what’s the deal with cubicles?

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There is something I do not comprehend about the typical workplace: cubicles.

The steps to start a new company are thought to be simple and straightforward. It turns out, they are in fact relatively simple but somewhere along the line one of the most important steps – office setup – has been wrongly perceived by many. A common practice for start-up companies is set up a flat floor space and then simply fill it up with as many cubicles as they can possibly fit. People think; “Perfect, I can get many employees in and did not have to waste a lot of money on renovations”. Well, for one that may be right, but what they do not consider is the lack of productivity that newly created workspace will bring.

A person requires concentration in able to perform a task. This in no way implies that people cannot multi-task, it simply states that for someone to perform a task correctly in the least amount of time there has to be focus. In a room full of cubicles the mere effect of sound waves and their propagation throughout large spaces decreases the ability for a person to concentrate. The sound of phones ringing and people chattering is enough to distract anyone. It is such an important factor that the efficiency of the people in that room is instantly reduced to a third of its potential.

But why did cubicles appear in the first place? Simple, a very forward thinking man (Robert Probst) designed the “Action Office” which was made to: improve productivity, provide privacy, and even encourage blood flow. The”Action Office” was thought up to help with those things – ironically – at the expense of some badly used floorspace. It consisted of a set of divisions and cabinets that could be easily assembled and disassembled without much effort or time. Some designs included sketch areas and even different desk heights for employees to work in a standing position (blood flow).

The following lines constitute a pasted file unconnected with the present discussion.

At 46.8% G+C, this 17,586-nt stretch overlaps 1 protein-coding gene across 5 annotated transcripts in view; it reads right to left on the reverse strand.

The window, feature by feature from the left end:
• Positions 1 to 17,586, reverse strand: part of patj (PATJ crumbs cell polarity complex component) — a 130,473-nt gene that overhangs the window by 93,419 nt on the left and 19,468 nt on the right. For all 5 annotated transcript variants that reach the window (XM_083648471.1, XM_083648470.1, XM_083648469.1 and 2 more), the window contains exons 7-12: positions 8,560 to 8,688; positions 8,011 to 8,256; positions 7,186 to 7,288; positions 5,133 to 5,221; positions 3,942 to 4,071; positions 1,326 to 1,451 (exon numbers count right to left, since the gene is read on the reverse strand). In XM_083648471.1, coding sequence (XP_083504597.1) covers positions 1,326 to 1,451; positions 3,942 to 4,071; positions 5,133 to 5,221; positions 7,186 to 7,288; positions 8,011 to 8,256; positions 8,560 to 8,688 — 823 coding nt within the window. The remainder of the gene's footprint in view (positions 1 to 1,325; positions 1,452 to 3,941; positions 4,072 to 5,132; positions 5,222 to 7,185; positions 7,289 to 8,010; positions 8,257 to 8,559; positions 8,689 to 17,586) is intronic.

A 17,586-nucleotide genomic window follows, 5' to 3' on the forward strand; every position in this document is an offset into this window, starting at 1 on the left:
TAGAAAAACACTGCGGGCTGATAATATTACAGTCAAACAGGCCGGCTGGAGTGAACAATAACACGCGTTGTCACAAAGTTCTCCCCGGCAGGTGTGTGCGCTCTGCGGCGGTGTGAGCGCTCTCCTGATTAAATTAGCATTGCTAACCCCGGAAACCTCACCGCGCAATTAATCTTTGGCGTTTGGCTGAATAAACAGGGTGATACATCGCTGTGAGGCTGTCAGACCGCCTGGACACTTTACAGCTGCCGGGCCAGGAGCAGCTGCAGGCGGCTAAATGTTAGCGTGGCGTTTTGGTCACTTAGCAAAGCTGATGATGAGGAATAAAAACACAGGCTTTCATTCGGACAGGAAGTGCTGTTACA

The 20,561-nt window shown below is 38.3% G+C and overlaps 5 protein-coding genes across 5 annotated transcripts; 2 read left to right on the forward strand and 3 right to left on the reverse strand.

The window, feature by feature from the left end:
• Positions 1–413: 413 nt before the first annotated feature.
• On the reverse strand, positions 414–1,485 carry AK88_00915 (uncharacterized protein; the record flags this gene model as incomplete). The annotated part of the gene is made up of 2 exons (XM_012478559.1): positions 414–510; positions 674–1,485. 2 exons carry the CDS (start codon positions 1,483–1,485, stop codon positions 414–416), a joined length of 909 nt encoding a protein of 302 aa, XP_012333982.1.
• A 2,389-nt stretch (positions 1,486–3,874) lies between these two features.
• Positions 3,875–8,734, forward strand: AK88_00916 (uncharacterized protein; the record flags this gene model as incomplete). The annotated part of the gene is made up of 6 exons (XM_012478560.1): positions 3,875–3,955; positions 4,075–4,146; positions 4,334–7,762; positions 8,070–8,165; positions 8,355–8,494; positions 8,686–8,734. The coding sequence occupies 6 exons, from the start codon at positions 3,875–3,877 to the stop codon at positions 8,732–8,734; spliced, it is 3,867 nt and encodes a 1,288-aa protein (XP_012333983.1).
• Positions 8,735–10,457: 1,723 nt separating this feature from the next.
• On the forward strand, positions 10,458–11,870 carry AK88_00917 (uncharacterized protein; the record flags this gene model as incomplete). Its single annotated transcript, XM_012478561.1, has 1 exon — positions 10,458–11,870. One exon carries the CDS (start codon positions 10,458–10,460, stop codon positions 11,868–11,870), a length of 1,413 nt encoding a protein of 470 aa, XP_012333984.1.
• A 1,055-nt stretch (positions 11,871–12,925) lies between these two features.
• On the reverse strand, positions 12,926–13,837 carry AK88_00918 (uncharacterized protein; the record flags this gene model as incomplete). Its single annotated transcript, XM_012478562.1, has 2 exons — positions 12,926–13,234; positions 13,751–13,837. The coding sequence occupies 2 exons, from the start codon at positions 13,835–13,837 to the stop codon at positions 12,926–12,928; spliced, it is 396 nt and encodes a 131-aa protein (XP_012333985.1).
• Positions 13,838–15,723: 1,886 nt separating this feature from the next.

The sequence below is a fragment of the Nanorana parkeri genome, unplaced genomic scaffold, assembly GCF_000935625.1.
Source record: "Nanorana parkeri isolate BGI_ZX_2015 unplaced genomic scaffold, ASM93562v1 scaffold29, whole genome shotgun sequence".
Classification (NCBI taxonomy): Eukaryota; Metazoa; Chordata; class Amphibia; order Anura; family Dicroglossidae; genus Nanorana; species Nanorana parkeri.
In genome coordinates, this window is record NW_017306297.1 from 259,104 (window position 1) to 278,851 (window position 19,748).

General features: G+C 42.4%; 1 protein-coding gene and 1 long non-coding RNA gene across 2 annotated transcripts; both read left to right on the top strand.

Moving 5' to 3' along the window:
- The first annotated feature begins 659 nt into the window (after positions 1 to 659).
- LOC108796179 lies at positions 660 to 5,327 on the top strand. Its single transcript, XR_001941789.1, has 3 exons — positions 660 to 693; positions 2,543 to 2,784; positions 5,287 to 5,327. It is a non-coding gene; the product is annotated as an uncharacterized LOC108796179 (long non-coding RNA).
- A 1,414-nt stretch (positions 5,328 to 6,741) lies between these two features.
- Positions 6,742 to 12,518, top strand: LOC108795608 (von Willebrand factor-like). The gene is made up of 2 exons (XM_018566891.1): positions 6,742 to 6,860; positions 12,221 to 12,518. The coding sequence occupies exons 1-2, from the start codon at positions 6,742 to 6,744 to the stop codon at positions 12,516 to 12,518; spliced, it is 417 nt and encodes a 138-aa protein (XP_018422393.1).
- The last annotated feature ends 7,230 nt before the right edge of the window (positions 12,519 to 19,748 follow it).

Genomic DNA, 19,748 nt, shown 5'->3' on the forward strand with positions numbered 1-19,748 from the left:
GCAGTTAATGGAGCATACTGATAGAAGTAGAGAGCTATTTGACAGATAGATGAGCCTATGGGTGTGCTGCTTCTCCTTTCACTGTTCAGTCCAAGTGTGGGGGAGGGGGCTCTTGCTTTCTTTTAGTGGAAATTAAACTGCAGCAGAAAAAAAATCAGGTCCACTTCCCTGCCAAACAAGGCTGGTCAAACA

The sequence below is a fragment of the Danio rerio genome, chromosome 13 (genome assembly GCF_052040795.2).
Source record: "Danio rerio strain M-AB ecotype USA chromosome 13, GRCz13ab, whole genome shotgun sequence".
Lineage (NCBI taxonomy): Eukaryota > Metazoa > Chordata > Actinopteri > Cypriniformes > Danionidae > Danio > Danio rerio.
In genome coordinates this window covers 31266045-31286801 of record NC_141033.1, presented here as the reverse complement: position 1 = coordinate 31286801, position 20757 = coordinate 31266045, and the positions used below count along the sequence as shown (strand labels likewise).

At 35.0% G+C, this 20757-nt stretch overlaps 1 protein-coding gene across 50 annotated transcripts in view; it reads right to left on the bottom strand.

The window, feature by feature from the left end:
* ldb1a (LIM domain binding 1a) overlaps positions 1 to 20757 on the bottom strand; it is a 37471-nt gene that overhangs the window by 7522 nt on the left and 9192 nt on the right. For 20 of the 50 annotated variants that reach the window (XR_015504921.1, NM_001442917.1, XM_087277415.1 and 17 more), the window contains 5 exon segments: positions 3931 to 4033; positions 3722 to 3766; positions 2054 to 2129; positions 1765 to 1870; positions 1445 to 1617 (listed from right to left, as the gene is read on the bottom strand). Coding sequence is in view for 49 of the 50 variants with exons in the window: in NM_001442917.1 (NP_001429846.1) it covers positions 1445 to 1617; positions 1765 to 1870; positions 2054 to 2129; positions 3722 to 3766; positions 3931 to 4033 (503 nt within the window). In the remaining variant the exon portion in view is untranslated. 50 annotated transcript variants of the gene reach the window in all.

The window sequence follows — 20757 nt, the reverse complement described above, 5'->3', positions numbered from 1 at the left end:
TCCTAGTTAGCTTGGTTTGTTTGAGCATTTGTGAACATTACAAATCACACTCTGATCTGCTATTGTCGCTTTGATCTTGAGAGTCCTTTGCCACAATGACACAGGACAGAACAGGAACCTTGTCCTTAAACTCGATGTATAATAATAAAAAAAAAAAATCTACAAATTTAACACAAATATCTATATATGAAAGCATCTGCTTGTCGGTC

Eventually people realized the benefits of the building block model and decided that they wanted to use the concept to efficiently use floorspace – sadly leading up to cramming the most people they could in a defined area. If that weren’t enough, the department of Treasury of the United States – in an effort to stimulate business spending – made furniture depreciate faster than buildings. This in turn gave companies incentives to set up cubicles instead of normal offices because they would spend less money in the long run.

Now, why the history lesson? It all comes back to my post about life work; people have come to a point in which money is more important than human resources. Companies prefer to save a few bucks at the expense of their employees’ creativity, health, and even privacy.

For me, the workplace should be a place where a person feels at home. The work environment should be one of the most comfortable places a person visits in a day. After all, if you think about it, the typical person spends most of his/her time at the office and commuting to and from it. If we dislike our place of work, we inhibit our creativity and drastically reduce our productive potential. We should like our place of work because that way we’ll have the motivation to continue and theinspiration to go further.

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